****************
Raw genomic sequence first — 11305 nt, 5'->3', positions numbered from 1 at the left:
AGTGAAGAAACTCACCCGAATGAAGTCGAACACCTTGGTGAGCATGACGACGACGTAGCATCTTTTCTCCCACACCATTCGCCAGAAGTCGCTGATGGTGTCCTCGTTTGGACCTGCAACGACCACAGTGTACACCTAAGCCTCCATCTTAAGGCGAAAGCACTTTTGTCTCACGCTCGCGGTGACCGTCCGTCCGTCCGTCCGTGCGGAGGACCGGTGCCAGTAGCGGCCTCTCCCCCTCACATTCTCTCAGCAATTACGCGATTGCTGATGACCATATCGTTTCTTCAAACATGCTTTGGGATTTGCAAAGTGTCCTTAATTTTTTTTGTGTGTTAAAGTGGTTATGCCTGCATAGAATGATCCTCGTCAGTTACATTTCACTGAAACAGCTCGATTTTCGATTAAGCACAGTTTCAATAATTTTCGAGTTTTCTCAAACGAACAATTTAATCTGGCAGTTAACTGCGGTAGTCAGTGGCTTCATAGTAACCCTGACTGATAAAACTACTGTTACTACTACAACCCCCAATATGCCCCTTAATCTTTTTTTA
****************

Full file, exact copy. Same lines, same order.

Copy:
Raw genomic sequence first — 11305 nt, 5'->3', positions numbered from 1 at the left:
AGTGAAGAAACTCACCCGAATGAAGTCGAACACCTTGGTGAGCATGACGACGACGTAGCATCTTTTCTCCCACACCATTCGCCAGAAGTCGCTGATGGTGTCCTCGTTTGGACCTGCAACGACCACAGTGTACACCTAAGCCTCCATCTTAAGGCGAAAGCACTTTTGTCTCACGCTCGCGGTGACCGTCCGTCCGTCCGTCCGTGCGGAGGACCGGTGCCAGTAGCGGCCTCTCCCCCTCACATTCTCTCAGCAATTACGCGATTGCTGATGACCATATCGTTTCTTCAAACATGCTTTGGGATTTGCAAAGTGTCCTTAATTTTTTTTGTGTGTTAAAGTGGTTATGCCTGCATAGAATGATCCTCGTCAGTTACATTTCACTGAAACAGCTCGATTTTCGATTAAGCACAGTTTCAATAATTTTCGAGTTTTCTCAAACGAACAATTTAATCTGGCAGTTAACTGCGGTAGTCAGTGGCTTCATAGTAACCCTGACTGATAAAACTACTGTTACTACTACAACCCCCAATATGCCCCTTAATCTTTTTTTA